After you’ve sifted out 8 qts of perlite, add it to your bark. Then dump in the 8 qts of potting soil, and mix it up super well (Would recommend having gloves on unless you want a million little slivers during this part).
You now have a soil that will be the perfect medium for any plants you bring into your home!
As I mentioned before, when we first got Sid, all I did was pop him into a slightly larger pot and then fill in the sides with some potting soil. I didn’t touch his root ball or do anything else. This is called potting up, but what needed to happen was a root prune/repot.
It can be super scary to even think about and trust me, I was nervous as heck. But at the end of the day, your plants will last much longer and thrive much better if you can do root prunings and repots right when you bring them home, and then about once a year to maintain them.
We brought Sid outside and took him out of his pot just to inspect him. I almost cried when I saw what state he was in. The top half of his soil was bone dry, yet the bottom half of his pot was mushy and wet and smelt SO bad.
BEST TIME TO REPOT– For fiddles and most other plants in zones A7, Father’s Day Weekend is PERFECT! Generally late spring/beginning of summer is best, but double check your plant type to see when the best time is!
When all’s said and done, if your tree or plant has started to decline, it will most likely have less roots than before once you’re done with this process. If that is the case, be sure to have a pot that is a size or two smaller, or else you will still have an over-watering problem since there will be way too much wet soil for the small amount of roots your plant will have.
It is vital that roots are not dry for more than a couple minutes at a time. The small, fine roots are the ones that do all the leg work for your plant, so a few minutes in the air without any water and they will all dry up.
You’ll want to have sharp scissors or shears to work with, to cut off any rotted, j-hooked, or circling roots.
This process can take awhile depending on the maturity of your tree/how badly its’ root-bound. Depending on the plant size, it’s good to have someone to help you hold it while you spray out the root ball, and prepare for it to take a little while (ours took about 2 hours or so)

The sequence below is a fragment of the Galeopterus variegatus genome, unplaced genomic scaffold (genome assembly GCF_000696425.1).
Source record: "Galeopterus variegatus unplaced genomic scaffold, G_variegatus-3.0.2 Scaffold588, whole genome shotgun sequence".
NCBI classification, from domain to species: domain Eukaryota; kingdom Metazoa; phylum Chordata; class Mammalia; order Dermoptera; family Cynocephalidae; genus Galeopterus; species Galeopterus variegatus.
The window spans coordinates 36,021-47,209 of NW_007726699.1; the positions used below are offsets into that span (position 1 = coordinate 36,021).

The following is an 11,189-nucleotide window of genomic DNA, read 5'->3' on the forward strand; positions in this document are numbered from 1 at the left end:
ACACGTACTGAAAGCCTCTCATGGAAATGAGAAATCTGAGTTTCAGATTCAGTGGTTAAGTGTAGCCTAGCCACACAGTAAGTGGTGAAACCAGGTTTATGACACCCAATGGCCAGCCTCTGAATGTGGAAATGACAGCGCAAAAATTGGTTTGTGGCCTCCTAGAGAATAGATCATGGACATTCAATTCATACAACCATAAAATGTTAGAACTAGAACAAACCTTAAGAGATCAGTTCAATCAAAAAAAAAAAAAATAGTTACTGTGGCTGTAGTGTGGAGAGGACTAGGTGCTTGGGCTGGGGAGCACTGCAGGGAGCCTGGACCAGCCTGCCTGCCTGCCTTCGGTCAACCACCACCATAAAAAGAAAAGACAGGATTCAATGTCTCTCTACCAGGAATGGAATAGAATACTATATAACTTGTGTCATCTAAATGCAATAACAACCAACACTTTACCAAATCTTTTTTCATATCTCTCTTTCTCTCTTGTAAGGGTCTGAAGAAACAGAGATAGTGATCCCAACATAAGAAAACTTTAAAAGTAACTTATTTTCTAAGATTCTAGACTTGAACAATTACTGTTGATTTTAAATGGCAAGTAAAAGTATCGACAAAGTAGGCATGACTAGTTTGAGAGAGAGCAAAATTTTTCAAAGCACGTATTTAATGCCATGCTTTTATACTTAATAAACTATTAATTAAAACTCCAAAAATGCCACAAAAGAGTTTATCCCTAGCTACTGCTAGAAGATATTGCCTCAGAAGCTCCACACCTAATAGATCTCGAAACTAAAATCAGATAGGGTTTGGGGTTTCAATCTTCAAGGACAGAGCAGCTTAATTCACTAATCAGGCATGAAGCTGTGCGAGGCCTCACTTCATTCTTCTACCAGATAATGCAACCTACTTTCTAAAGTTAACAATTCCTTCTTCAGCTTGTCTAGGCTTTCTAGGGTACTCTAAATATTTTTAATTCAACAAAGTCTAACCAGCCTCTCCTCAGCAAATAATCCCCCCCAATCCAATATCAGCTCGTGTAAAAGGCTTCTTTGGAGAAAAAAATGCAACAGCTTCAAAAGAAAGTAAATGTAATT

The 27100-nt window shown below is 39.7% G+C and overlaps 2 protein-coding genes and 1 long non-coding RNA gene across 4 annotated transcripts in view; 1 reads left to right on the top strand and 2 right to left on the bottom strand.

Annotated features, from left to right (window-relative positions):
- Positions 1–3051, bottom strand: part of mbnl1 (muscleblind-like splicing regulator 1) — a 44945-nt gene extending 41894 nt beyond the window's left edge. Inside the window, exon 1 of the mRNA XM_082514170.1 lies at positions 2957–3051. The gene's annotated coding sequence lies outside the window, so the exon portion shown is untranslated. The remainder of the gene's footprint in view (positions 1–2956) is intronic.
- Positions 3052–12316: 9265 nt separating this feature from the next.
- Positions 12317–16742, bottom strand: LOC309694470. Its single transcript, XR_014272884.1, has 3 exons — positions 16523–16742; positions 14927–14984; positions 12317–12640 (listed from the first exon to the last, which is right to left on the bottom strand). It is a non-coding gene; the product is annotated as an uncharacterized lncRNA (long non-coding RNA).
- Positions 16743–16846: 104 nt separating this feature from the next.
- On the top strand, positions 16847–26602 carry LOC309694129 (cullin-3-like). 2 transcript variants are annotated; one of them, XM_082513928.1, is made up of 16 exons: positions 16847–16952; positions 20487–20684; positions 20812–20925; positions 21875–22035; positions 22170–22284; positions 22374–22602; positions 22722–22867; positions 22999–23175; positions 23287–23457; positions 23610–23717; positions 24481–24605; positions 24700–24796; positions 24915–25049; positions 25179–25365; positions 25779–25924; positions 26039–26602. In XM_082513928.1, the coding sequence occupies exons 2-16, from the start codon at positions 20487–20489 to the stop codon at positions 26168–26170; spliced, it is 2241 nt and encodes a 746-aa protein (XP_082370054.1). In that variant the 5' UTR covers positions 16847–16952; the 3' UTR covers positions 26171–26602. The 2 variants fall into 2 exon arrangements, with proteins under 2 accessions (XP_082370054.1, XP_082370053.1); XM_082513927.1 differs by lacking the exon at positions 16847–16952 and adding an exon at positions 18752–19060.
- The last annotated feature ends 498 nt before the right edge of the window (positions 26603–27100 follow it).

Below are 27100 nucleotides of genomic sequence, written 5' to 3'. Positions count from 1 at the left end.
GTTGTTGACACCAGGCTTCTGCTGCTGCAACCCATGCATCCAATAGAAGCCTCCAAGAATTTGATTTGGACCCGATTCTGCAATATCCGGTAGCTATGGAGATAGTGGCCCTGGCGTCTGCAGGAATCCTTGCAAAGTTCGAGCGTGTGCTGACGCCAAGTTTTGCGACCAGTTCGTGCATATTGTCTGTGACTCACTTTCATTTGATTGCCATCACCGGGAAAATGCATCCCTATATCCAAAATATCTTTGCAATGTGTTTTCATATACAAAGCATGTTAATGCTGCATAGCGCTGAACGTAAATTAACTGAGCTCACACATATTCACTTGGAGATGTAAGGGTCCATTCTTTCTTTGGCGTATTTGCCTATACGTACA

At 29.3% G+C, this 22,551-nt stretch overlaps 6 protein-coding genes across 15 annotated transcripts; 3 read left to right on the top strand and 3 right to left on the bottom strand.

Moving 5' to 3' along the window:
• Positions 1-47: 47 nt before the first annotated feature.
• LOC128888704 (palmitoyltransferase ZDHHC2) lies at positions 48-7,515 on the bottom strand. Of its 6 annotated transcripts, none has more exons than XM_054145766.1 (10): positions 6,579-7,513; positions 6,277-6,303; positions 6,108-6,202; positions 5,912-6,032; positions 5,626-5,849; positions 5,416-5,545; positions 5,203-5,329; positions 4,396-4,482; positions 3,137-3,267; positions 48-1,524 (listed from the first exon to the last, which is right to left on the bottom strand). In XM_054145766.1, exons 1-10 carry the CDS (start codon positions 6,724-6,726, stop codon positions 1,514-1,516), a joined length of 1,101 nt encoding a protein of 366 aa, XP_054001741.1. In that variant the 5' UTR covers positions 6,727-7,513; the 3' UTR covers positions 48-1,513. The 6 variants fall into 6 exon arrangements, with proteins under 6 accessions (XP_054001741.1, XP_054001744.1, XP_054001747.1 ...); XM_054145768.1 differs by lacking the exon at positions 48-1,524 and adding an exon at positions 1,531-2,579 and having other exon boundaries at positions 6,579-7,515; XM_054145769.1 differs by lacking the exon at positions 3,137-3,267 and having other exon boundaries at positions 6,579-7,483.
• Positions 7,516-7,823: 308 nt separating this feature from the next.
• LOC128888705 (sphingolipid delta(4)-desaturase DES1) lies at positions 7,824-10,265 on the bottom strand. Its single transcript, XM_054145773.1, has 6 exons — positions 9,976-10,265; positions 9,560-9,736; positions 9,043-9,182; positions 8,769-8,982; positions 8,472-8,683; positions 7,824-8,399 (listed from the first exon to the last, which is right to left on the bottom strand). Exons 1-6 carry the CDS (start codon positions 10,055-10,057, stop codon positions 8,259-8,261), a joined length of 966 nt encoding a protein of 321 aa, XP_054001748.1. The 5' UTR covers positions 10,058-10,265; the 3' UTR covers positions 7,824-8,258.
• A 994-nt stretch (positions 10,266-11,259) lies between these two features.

If you have everything ready to go, then I’ll walk you through the step-by-step process we took with Sid and include pictures. I know this part is the most intimidating part to do, and the whole time I was freaking out thinking I was doing it wrong! Rest assured though, 2 years later our plant is alive and doing well, and at the end of the day, this process is necessary to keep your plant alive.
Remove your plant from its’ pot by gently tugging on it’s trunk/stem. If it’s super root-bound, chances are it will slide right out. If you have to coax it though, squeeze on the sides of the pot until it’s loosened up and the root ball can slide out.
Spray off the root ball with a hose to remove soil.
As you can see from the picture, our Fiddle was super DUPER root bound. This was after we had sprayed him with the hose, but you can see his roots are large and circle around. If you have circling roots, this is when you get in with the scissors. Cut four 2-3” slits around the base of the root ball (cutting from the bottom up) and then use your hands to try to tease the root ball down.
Continue to spray the roots down with the hose to avoid losing any fine roots. Cut away any black/dark brown roots, j-hooked roots, circling roots, mushy roots, or any large roots that aren’t vital to the anchorage of the plant. You can afford to cut off up to ⅔ of the root ball, so don’t worry, but for beginners, try to keep it at no more than 1/2 of the root ball.
Once you have trimmed up the root ball and freed away all the old soil, you are ready to put your tree into his new pot! Again, use your judgement. If you have lost a decent amount of roots through this process, put your tree in a pot smaller than the original one.
Fill your pot up about ⅓ of the way full, then place your tree in and begin to fill in the remainder of the pot with soil. You can gently shake the pot while you hold your tree in place to be sure it fills in any cracks, and then push down the soil as you fill up the pot.